Monday, April 20, 2015


It has always existed as a cliché in my head.

Woman goes through some kind of upheaval (usually emotional), and as a result, or in protest, or in defiance – or in fear – she takes a pair of scissors to her hair. Life begins anew. Perhaps.

Today, I am that cliché.

Recently many unanswered questions, many issues in my life that I have so far refused to confront, have begun to come to the fore. Questions about who I am and what it means to ‘be myself’; questions about my family, my friendships, my past, about the fears that I have carried to this day. Questions about masks and the reasons why we – why I – wear them.

Questions about what happens next. What happens now?

Upheaval can be a good thing. It can be the ass-kicking we need.

Sunday morning the thought came to me in the bathroom – cut it. Do it quick, don’t wait for tomorrow or you know you’ll change your mind. Do it now, you know you want to. I laughed cos it was ridiculous. I was becoming a character in somebody’s book; and even then, couldn’t I do better than the ridiculous hair cutting ‘symbol’. What does it really do anyway; how does it help? But before I finished showering there were tears in my eyes and the decision was made. Maybe things were changing inside me, and I wanted… what? To let myself know things were changing? To let the world know? What was this, some kind of commemorative gesture? Was it an attempt at taking control? Would it make me feel any freer, any more courageous?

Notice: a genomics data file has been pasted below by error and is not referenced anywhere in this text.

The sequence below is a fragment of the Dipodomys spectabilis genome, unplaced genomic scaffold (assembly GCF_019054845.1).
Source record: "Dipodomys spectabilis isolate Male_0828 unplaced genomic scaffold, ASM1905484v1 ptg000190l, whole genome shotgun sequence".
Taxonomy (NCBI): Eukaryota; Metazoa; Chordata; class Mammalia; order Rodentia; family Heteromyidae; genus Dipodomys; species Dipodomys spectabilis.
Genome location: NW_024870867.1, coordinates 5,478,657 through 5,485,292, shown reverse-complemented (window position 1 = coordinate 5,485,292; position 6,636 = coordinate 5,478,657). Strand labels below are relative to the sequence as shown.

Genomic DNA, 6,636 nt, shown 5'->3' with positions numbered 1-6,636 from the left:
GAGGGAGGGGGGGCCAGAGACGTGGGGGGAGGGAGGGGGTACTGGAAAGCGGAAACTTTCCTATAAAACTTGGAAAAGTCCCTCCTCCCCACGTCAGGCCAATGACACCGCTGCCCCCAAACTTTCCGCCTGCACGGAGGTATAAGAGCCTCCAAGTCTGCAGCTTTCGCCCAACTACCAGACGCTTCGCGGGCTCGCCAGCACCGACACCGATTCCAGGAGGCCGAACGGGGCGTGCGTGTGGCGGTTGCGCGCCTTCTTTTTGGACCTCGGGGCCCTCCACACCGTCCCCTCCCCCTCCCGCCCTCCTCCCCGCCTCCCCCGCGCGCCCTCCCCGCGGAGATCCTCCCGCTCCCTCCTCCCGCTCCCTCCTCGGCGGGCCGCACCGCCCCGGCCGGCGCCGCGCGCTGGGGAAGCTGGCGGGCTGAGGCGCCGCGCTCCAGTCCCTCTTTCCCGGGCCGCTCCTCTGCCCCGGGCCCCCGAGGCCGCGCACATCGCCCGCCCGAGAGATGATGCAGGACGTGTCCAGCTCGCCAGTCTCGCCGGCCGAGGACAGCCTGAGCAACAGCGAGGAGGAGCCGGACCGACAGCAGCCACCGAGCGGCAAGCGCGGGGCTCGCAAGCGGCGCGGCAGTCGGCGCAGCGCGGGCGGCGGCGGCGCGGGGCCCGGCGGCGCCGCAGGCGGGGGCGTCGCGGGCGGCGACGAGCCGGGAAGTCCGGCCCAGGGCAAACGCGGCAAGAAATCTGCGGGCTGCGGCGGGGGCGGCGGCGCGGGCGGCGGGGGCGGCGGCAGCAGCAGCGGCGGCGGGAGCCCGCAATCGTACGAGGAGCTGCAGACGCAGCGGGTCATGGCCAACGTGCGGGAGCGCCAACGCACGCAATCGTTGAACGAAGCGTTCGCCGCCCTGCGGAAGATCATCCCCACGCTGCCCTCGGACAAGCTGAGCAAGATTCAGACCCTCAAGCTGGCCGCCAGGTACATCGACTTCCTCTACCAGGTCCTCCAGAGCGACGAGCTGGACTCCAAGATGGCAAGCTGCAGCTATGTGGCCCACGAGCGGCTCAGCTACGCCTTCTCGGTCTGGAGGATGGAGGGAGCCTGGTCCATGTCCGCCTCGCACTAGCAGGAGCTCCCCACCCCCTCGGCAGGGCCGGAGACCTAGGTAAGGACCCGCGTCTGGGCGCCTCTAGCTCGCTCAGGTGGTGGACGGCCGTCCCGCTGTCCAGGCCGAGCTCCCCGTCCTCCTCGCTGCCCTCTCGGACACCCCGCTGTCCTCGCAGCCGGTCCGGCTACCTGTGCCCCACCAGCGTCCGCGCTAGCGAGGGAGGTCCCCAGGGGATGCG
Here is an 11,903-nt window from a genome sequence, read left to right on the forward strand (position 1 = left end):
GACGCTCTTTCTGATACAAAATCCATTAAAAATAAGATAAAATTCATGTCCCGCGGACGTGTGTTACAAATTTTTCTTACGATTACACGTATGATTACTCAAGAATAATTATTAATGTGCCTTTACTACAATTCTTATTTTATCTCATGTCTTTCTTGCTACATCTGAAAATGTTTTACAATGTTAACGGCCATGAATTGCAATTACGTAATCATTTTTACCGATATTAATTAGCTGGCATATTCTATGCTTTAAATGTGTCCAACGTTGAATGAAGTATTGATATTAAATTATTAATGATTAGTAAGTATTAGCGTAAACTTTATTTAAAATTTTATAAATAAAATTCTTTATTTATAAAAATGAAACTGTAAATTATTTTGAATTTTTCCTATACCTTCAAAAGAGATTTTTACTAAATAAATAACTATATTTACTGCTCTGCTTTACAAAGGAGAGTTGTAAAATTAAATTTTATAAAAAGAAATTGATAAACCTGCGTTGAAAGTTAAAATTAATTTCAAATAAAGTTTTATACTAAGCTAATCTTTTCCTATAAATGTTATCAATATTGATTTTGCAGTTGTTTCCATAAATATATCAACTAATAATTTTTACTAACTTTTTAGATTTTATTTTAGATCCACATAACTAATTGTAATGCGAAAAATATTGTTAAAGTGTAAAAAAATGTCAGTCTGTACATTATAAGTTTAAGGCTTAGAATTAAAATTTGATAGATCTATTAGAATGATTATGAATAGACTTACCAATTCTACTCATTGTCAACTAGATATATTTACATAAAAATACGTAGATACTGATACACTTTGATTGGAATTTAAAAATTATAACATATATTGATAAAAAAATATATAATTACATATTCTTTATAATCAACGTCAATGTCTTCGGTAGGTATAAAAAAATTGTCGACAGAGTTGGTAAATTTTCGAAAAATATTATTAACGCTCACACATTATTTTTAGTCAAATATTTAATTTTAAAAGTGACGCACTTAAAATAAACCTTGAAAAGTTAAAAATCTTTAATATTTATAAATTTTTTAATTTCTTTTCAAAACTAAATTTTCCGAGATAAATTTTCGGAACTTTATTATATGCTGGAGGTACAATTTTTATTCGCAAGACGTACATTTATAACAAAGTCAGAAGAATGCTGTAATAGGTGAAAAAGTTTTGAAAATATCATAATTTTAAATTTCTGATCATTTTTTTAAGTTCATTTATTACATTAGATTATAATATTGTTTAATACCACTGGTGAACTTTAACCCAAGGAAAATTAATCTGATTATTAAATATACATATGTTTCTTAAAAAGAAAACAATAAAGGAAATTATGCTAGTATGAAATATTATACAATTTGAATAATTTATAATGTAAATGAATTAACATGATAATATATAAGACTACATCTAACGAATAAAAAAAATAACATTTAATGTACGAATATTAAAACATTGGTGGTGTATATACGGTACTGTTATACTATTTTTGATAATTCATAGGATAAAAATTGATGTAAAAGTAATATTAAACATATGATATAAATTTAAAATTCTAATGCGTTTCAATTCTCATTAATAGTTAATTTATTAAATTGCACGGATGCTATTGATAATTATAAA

I do not know.

I loosened out my plaits and cut my hair.

I won’t make out like it was anything close to spiritual, this cutting of my hair. But it was a strange thing. Every other time my hair has been cut there’s been a reason I knew. You’re starting boarding school: cut your hair so it’s not a distraction. You want to try a new look as you wean yourself off relaxers: cut most of your hair, make the transition easier. Things aren’t so clear this time.

I hold clumps of my hair in my hands, this disembodied thing that used to be attached to my head, and a part of me already feels removed from it. I don’t need to hold it to my nose to smell it, but I do anyway; it’s the smell of Cantu Shea Butter, oils, sweat, me.

When I am done, I take a picture, of my hair in the Spar bag I have put it in, with my trusty scissors. My hair is brown; a lighter brown at the tips, darker the closer it is to my scalp. But not black; never black, as far as I know. I wrap it up and stuff it in the bin. Done is done.

This feels like beginning.

Maybe it’s the start of something good.

Or maybe it’s just PMS.